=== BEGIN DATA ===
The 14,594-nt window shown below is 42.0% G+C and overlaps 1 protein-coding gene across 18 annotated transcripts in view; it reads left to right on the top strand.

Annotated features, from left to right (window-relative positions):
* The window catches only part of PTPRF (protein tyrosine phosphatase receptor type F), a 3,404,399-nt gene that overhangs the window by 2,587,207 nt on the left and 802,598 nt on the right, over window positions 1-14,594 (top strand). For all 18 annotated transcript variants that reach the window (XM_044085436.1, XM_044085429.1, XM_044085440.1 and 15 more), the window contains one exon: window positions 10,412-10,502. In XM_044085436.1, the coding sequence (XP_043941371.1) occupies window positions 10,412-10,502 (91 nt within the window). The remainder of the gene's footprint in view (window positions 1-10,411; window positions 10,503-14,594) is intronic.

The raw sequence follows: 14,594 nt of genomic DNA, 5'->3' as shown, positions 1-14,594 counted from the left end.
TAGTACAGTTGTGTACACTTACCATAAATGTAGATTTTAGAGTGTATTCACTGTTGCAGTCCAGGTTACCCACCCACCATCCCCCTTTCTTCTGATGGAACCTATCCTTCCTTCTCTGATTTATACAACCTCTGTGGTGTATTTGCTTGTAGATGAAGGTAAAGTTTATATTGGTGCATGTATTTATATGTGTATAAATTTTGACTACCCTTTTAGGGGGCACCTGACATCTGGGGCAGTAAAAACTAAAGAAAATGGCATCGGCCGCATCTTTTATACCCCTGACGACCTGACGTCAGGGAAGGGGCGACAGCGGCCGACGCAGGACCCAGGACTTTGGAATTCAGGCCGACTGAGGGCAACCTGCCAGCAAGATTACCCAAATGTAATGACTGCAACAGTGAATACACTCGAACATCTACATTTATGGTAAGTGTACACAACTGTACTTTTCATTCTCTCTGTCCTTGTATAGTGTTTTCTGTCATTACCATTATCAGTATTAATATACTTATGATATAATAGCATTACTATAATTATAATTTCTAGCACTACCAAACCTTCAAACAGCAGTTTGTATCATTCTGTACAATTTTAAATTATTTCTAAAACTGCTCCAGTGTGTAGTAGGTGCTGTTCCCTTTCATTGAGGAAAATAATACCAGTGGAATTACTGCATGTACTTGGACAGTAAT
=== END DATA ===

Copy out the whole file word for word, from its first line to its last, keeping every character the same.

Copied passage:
The 14,594-nt window shown below is 42.0% G+C and overlaps 1 protein-coding gene across 18 annotated transcripts in view; it reads left to right on the top strand.

Annotated features, from left to right (window-relative positions):
* The window catches only part of PTPRF (protein tyrosine phosphatase receptor type F), a 3,404,399-nt gene that overhangs the window by 2,587,207 nt on the left and 802,598 nt on the right, over window positions 1-14,594 (top strand). For all 18 annotated transcript variants that reach the window (XM_044085436.1, XM_044085429.1, XM_044085440.1 and 15 more), the window contains one exon: window positions 10,412-10,502. In XM_044085436.1, the coding sequence (XP_043941371.1) occupies window positions 10,412-10,502 (91 nt within the window). The remainder of the gene's footprint in view (window positions 1-10,411; window positions 10,503-14,594) is intronic.

The raw sequence follows: 14,594 nt of genomic DNA, 5'->3' as shown, positions 1-14,594 counted from the left end.
TAGTACAGTTGTGTACACTTACCATAAATGTAGATTTTAGAGTGTATTCACTGTTGCAGTCCAGGTTACCCACCCACCATCCCCCTTTCTTCTGATGGAACCTATCCTTCCTTCTCTGATTTATACAACCTCTGTGGTGTATTTGCTTGTAGATGAAGGTAAAGTTTATATTGGTGCATGTATTTATATGTGTATAAATTTTGACTACCCTTTTAGGGGGCACCTGACATCTGGGGCAGTAAAAACTAAAGAAAATGGCATCGGCCGCATCTTTTATACCCCTGACGACCTGACGTCAGGGAAGGGGCGACAGCGGCCGACGCAGGACCCAGGACTTTGGAATTCAGGCCGACTGAGGGCAACCTGCCAGCAAGATTACCCAAATGTAATGACTGCAACAGTGAATACACTCGAACATCTACATTTATGGTAAGTGTACACAACTGTACTTTTCATTCTCTCTGTCCTTGTATAGTGTTTTCTGTCATTACCATTATCAGTATTAATATACTTATGATATAATAGCATTACTATAATTATAATTTCTAGCACTACCAAACCTTCAAACAGCAGTTTGTATCATTCTGTACAATTTTAAATTATTTCTAAAACTGCTCCAGTGTGTAGTAGGTGCTGTTCCCTTTCATTGAGGAAAATAATACCAGTGGAATTACTGCATGTACTTGGACAGTAAT